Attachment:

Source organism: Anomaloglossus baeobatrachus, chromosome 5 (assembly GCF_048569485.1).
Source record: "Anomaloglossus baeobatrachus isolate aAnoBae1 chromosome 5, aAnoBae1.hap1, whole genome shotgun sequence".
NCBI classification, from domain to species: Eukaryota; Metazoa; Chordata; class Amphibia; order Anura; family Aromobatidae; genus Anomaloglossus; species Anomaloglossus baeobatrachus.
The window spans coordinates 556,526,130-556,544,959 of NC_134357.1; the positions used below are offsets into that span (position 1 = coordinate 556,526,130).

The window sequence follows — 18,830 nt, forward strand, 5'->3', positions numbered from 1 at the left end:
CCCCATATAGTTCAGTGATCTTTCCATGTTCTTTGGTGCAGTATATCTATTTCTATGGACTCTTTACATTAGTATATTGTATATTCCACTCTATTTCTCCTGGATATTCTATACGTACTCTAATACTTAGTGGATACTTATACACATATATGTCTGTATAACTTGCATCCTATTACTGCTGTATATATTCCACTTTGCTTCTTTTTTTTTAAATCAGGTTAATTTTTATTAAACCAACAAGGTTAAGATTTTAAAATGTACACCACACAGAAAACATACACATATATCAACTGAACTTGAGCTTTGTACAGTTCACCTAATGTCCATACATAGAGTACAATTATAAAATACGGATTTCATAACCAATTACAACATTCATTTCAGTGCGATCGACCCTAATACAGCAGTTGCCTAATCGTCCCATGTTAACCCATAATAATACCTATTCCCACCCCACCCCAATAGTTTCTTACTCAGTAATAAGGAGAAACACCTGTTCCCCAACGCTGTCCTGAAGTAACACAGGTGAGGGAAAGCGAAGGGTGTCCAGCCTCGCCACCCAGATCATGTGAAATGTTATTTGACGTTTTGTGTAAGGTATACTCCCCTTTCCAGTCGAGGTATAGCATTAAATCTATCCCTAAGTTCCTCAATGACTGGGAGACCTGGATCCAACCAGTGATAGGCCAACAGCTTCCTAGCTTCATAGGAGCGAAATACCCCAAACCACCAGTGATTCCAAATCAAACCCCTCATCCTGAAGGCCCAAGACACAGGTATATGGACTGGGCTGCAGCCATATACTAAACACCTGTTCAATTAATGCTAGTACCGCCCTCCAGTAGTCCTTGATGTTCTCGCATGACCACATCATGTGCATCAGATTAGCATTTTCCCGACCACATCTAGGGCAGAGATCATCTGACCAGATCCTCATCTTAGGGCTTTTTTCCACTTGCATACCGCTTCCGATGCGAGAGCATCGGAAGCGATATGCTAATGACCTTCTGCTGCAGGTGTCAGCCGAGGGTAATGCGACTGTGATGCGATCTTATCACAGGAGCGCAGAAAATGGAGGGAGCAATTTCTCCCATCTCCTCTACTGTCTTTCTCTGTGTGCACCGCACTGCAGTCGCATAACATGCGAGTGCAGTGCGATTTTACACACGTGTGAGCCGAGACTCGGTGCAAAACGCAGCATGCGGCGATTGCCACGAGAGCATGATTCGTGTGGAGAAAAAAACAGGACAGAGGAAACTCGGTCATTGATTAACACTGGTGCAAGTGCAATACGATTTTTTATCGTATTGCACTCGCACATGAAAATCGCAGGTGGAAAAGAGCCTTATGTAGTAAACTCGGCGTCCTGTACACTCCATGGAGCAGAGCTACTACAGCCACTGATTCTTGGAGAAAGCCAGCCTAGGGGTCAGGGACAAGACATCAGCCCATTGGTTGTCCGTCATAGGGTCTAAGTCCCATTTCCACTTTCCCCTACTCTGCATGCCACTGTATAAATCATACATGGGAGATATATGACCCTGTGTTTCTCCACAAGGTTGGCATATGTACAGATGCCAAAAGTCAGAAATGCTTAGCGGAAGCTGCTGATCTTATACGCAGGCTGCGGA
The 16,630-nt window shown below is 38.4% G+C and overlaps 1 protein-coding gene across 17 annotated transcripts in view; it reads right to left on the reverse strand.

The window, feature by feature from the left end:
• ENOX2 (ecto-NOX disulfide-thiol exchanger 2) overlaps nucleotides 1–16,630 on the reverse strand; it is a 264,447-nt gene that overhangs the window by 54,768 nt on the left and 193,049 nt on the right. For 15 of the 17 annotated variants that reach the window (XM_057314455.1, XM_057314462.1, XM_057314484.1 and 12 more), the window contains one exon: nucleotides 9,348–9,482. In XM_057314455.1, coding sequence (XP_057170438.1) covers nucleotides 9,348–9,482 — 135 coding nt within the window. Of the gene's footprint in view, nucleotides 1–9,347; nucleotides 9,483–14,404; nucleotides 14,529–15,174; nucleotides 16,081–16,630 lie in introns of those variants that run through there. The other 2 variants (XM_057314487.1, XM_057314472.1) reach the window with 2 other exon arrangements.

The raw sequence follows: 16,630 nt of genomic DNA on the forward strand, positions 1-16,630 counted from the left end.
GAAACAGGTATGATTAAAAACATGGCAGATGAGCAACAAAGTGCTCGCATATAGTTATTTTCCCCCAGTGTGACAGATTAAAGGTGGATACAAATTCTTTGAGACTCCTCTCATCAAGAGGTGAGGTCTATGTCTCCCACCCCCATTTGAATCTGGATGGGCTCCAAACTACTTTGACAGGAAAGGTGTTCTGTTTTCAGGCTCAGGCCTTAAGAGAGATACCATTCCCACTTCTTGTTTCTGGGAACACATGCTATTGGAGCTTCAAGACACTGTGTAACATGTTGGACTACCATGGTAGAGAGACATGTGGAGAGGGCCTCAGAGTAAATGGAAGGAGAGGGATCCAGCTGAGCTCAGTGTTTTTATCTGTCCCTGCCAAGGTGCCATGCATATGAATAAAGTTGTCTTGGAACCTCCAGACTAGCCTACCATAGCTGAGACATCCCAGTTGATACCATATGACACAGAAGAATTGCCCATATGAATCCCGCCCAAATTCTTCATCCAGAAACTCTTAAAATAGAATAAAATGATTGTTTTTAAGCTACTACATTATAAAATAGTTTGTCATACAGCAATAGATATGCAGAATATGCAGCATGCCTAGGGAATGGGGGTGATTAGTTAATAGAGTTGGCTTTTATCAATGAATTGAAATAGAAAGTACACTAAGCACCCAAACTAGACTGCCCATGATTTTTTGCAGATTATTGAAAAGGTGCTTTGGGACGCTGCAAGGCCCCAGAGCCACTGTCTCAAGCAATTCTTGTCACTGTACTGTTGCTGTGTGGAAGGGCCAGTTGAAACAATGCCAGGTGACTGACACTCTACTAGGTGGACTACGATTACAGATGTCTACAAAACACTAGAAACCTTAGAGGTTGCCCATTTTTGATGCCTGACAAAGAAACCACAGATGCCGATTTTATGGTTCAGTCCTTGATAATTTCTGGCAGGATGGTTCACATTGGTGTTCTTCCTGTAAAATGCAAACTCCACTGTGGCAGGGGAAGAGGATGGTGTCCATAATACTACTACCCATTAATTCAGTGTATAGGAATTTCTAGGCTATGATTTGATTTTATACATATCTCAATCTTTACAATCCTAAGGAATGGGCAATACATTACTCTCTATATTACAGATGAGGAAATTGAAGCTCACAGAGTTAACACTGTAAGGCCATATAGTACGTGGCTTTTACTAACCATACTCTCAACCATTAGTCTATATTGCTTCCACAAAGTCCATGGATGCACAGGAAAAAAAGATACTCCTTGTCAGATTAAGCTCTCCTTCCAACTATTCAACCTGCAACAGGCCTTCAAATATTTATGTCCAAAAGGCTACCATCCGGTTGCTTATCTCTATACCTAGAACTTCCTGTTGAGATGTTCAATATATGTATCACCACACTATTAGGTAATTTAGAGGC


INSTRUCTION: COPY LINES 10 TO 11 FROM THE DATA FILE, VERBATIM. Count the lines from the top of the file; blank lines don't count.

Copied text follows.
The raw sequence follows: 16,630 nt of genomic DNA on the forward strand, positions 1-16,630 counted from the left end.
GAAACAGGTATGATTAAAAACATGGCAGATGAGCAACAAAGTGCTCGCATATAGTTATTTTCCCCCAGTGTGACAGATTAAAGGTGGATACAAATTCTTTGAGACTCCTCTCATCAAGAGGTGAGGTCTATGTCTCCCACCCCCATTTGAATCTGGATGGGCTCCAAACTACTTTGACAGGAAAGGTGTTCTGTTTTCAGGCTCAGGCCTTAAGAGAGATACCATTCCCACTTCTTGTTTCTGGGAACACATGCTATTGGAGCTTCAAGACACTGTGTAACATGTTGGACTACCATGGTAGAGAGACATGTGGAGAGGGCCTCAGAGTAAATGGAAGGAGAGGGATCCAGCTGAGCTCAGTGTTTTTATCTGTCCCTGCCAAGGTGCCATGCATATGAATAAAGTTGTCTTGGAACCTCCAGACTAGCCTACCATAGCTGAGACATCCCAGTTGATACCATATGACACAGAAGAATTGCCCATATGAATCCCGCCCAAATTCTTCATCCAGAAACTCTTAAAATAGAATAAAATGATTGTTTTTAAGCTACTACATTATAAAATAGTTTGTCATACAGCAATAGATATGCAGAATATGCAGCATGCCTAGGGAATGGGGGTGATTAGTTAATAGAGTTGGCTTTTATCAATGAATTGAAATAGAAAGTACACTAAGCACCCAAACTAGACTGCCCATGATTTTTTGCAGATTATTGAAAAGGTGCTTTGGGACGCTGCAAGGCCCCAGAGCCACTGTCTCAAGCAATTCTTGTCACTGTACTGTTGCTGTGTGGAAGGGCCAGTTGAAACAATGCCAGGTGACTGACACTCTACTAGGTGGACTACGATTACAGATGTCTACAAAACACTAGAAACCTTAGAGGTTGCCCATTTTTGATGCCTGACAAAGAAACCACAGATGCCGATTTTATGGTTCAGTCCTTGATAATTTCTGGCAGGATGGTTCACATTGGTGTTCTTCCTGTAAAATGCAAACTCCACTGTGGCAGGGGAAGAGGATGGTGTCCATAATACTACTACCCATTAATTCAGTGTATAGGAATTTCTAGGCTATGATTTGATTTTATACATATCTCAATCTTTACAATCCTAAGGAATGGGCAATACATTACTCTCTATATTACAGATGAGGAAATTGAAGCTCACAGAGTTAACACTGTAAGGCCATATAGTACGTGGCTTTTACTAACCATACTCTCAACCATTAGTCTATATTGCTTCCACAAAGTCCATGGATGCACAGGAAAAAAAGATACTCCTTGTCAGATTAAGCTCTCCTTCCAACTATTCAACCTGCAACAGGCCTTCAAATATTTATGTCCAAAAGGCTACCATCCGGTTGCTTATCTCTATACCTAGAACTTCCTGTTGAGATGTTCAATATATGTATCACCACACTATTAGGTAATTTAGAGGC